T Nation

Peek-a-Boo Style Weakness?


#1

More and more lately I'm watching videos of a young Tyson training and admiring the technical brilliance. I especially admire the way he'll have someone backpeddaling into the ropes and he'll leap across to their left side and unload. I know a lot of Amateur coaches who would chew you out for letting someone have a direct path of escape off of the ropes like that, but in my experience the more savvy guys will use the ropes to counter you as you come in, so Tyson's angles seem smart.

It's gotten to the point where I'm trying certain elements of his style in the gym, even though historically I've been a counter puncher working on the outside.

However I'm trying to understand the weaknesses of the style more. I've noticed traditional combos feel a little weird when combined with the high guard and head movement. As far as head movement goes, I can easily see how keeping the head moving creates a much harder target for guys who like to paw the jab out and dance. However, I'm also used to pulling my head out of the way at the last possible second to create a counter opportunity, so slipping left right left right right left bob weave bob every few seconds feels strange to say the least.

What do you notice when looking at this style?


#2

My opinion.

Most people at a lower level of experience who want to fight like this don't follow the basics that really make this style hum. To be really effective you need to:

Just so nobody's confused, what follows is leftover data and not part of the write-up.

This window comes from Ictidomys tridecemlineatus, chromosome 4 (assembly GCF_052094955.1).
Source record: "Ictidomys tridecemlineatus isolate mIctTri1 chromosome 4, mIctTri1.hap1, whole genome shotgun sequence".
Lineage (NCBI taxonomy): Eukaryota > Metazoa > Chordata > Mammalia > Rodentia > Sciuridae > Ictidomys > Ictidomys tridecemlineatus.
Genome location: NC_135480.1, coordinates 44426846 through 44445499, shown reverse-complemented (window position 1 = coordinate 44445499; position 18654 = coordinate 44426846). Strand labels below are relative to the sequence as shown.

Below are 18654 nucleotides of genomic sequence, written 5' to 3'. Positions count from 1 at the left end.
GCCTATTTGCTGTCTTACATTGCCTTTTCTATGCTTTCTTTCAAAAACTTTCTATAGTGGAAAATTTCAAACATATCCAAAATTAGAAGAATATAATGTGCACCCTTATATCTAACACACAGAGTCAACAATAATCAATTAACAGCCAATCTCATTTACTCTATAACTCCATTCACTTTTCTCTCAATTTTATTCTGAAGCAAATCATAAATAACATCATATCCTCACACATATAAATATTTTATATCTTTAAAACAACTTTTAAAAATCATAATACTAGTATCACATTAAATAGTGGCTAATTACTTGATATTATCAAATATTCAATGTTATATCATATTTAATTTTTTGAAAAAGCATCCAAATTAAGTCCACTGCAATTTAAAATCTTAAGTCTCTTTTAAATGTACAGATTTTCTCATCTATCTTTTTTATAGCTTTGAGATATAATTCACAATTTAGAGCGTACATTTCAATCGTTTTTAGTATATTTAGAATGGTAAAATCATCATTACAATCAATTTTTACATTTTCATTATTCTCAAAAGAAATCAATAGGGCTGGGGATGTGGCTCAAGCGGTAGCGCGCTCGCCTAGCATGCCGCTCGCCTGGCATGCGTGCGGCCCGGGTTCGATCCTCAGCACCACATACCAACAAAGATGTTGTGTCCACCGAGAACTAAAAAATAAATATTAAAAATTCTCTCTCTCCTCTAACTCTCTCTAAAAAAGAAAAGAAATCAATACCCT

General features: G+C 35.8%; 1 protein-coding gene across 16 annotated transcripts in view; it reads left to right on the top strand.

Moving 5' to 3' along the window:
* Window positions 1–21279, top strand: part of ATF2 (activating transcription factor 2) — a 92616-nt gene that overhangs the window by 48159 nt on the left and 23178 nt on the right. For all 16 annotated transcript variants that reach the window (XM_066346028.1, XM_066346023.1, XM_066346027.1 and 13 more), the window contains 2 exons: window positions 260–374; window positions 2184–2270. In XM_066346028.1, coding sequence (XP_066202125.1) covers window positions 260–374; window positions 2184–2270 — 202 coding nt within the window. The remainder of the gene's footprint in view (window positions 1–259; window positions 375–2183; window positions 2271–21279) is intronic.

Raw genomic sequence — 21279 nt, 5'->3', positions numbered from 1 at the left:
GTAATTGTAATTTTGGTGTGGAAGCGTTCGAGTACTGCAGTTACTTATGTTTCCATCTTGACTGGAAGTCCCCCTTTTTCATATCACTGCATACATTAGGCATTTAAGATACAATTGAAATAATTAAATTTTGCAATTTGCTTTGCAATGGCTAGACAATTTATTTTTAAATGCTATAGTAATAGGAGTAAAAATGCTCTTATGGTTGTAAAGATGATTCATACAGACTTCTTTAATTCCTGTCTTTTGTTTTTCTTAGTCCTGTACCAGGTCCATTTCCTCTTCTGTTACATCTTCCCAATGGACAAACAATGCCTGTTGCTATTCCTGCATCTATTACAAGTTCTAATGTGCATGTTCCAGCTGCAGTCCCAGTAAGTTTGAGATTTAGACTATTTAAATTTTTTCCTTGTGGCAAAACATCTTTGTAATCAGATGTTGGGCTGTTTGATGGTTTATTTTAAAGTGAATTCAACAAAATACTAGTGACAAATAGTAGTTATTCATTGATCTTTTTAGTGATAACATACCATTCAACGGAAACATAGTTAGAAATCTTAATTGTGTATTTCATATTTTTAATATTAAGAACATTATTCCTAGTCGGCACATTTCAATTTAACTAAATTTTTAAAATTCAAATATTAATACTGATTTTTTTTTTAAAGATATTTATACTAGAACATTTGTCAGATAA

• Have a really good level of fitness. A lot of energy is used to keep down low and moving.
  • Be moving the head all the time when anywhere close to being in your opponents range. For you as a counter puncher this is key to creating more opportunities
  • Have a solid jab that is used liberally. I'm convinced many people underestimate the value of the jab in this style.
  • Punches in bunches. Tyson at his peak was a combination puncher rather than a one shot knockout artist.

Hope this is of some use.


#3

Rather than trying to emulate the peek-a-boo style, maybe have a look at Rodney King's (No not that one) Crazy Monkey. I've trained in this for use in MMA and it improved my defence ten-fold. You still have to adapt striking a little though.

http://www.crazymonkeyuniverse.com/


#4

Tyson had unbelievable explosiveness that's why even if the kept weaving left and right, he was pretty much ready to unload a flurry of hooks and uppercuts at any given moment. He also had a knack for landing body shots that transitioned well into chin shots. His uppercut was second to none.